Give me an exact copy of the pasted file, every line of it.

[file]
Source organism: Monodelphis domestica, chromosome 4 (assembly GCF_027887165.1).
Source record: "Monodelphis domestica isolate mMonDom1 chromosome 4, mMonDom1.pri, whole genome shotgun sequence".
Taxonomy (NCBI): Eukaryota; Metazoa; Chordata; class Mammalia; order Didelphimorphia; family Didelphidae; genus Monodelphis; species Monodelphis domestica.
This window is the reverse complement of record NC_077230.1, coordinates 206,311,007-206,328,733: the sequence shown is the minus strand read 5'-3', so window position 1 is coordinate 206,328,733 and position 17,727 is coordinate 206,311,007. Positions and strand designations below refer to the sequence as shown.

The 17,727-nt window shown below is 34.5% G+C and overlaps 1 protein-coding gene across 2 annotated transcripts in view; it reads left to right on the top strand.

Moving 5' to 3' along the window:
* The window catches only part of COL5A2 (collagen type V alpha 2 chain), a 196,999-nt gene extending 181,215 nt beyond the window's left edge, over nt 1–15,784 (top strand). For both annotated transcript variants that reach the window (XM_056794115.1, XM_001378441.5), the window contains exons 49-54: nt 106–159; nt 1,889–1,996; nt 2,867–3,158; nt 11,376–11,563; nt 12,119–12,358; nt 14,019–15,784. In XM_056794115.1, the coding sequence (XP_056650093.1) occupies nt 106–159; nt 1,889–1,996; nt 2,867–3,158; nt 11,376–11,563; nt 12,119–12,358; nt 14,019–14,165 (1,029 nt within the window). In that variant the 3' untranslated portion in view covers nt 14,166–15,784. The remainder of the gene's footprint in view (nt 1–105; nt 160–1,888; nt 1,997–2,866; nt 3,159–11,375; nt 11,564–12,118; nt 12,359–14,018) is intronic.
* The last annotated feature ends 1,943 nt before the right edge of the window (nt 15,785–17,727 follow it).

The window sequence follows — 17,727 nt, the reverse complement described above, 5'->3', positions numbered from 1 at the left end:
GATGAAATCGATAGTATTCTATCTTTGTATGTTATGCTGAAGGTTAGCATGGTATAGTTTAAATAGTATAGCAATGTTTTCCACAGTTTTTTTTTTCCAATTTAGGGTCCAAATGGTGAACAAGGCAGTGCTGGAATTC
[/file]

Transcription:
Source organism: Monodelphis domestica, chromosome 4 (assembly GCF_027887165.1).
Source record: "Monodelphis domestica isolate mMonDom1 chromosome 4, mMonDom1.pri, whole genome shotgun sequence".
Taxonomy (NCBI): Eukaryota; Metazoa; Chordata; class Mammalia; order Didelphimorphia; family Didelphidae; genus Monodelphis; species Monodelphis domestica.
This window is the reverse complement of record NC_077230.1, coordinates 206,311,007-206,328,733: the sequence shown is the minus strand read 5'-3', so window position 1 is coordinate 206,328,733 and position 17,727 is coordinate 206,311,007. Positions and strand designations below refer to the sequence as shown.

The 17,727-nt window shown below is 34.5% G+C and overlaps 1 protein-coding gene across 2 annotated transcripts in view; it reads left to right on the top strand.

Moving 5' to 3' along the window:
* The window catches only part of COL5A2 (collagen type V alpha 2 chain), a 196,999-nt gene extending 181,215 nt beyond the window's left edge, over nt 1–15,784 (top strand). For both annotated transcript variants that reach the window (XM_056794115.1, XM_001378441.5), the window contains exons 49-54: nt 106–159; nt 1,889–1,996; nt 2,867–3,158; nt 11,376–11,563; nt 12,119–12,358; nt 14,019–15,784. In XM_056794115.1, the coding sequence (XP_056650093.1) occupies nt 106–159; nt 1,889–1,996; nt 2,867–3,158; nt 11,376–11,563; nt 12,119–12,358; nt 14,019–14,165 (1,029 nt within the window). In that variant the 3' untranslated portion in view covers nt 14,166–15,784. The remainder of the gene's footprint in view (nt 1–105; nt 160–1,888; nt 1,997–2,866; nt 3,159–11,375; nt 11,564–12,118; nt 12,359–14,018) is intronic.
* The last annotated feature ends 1,943 nt before the right edge of the window (nt 15,785–17,727 follow it).

The window sequence follows — 17,727 nt, the reverse complement described above, 5'->3', positions numbered from 1 at the left end:
GATGAAATCGATAGTATTCTATCTTTGTATGTTATGCTGAAGGTTAGCATGGTATAGTTTAAATAGTATAGCAATGTTTTCCACAGTTTTTTTTTTCCAATTTAGGGTCCAAATGGTGAACAAGGCAGTGCTGGAATTC